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California becomes the first state to break down Black employee data by lineage

California's state flag flies in Los Angeles in January 2017.
Mark Ralston
/
AFP via Getty Images
California's state flag flies in Los Angeles in January 2017.

California is the first state to require its agencies to present a separate demographic category for descendants of enslaved people when collecting state employee data.

According to a recently signed law, the State Controller's Office and the Department of Human Resources can start collecting this information as soon as Jan. 1, 2024.

These demographic categories will include African Americans who are descendants of people who were enslaved in the United States and Black employees who are not descendants of people who were enslaved in the United States.

The data collected will be included in a public state report on or after Jan. 1, 2025.

Employees will not be required to disclose this demographic information, but advocates who have been pushing for this expansion of data collection say it is for the Black community's benefit, according to the Coalition for a Just and Equitable California.

In recent years, the state has been working to determine whether the state will pay reparations to Black Californians, particularly those who are descendants of slaves. And this year, the California Reparations Task Force affirmed lineage-based eligibility for state reparations — meaning only people who can prove they are descendants of slaves would be eligible.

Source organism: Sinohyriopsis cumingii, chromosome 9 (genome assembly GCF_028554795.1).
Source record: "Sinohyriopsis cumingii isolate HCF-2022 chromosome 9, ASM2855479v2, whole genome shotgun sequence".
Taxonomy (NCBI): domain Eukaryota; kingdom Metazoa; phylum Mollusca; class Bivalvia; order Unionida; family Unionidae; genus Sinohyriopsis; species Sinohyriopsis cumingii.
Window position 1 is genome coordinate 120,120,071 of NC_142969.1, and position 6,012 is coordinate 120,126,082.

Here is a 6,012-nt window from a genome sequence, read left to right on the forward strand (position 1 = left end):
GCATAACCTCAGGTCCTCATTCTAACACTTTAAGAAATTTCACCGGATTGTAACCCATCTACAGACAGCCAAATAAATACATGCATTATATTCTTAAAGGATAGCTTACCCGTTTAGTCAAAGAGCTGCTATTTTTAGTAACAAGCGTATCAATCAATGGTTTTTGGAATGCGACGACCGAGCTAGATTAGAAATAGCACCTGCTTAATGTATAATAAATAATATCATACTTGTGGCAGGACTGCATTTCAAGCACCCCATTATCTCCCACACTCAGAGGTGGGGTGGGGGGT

"Not only will this historic legislation provide critical and timely information to California's Reparations Task Force, which recently affirmed lineage based eligibility for California Reparations, this legislation begins the process of recognizing the identity and peoplehood of African Americans/American
Freedmen in California whose ancestors came to America in chains, were enslaved for hundreds of years, suffered Jim Crow, and yet managed to build the most powerful and wealthiest country in the world," the Coalition for a Just and Equitable California said in its news release.

The statement went on to say, "In addition, this legislation is a model for states and localities across the country seeking to take serious steps toward repairing the damage done to the identities and livelihoods of African Americans/American Freedmen for over 400 years."

Chris Lodgson, the lead organizer of the Coalition for a Just and Equitable California, told Axios that Black Californians who are descendants of U.S. slaves are subject to shocking economic disparities and oppression.

Lodgson told the news outlet that this mandate to collect detailed demographic information from state employees will open the door to revealing disparities in income, careers and leadership within California state agencies.

"You can't fix a problem until you see it, until you acknowledge it," Lodgson told Axios.

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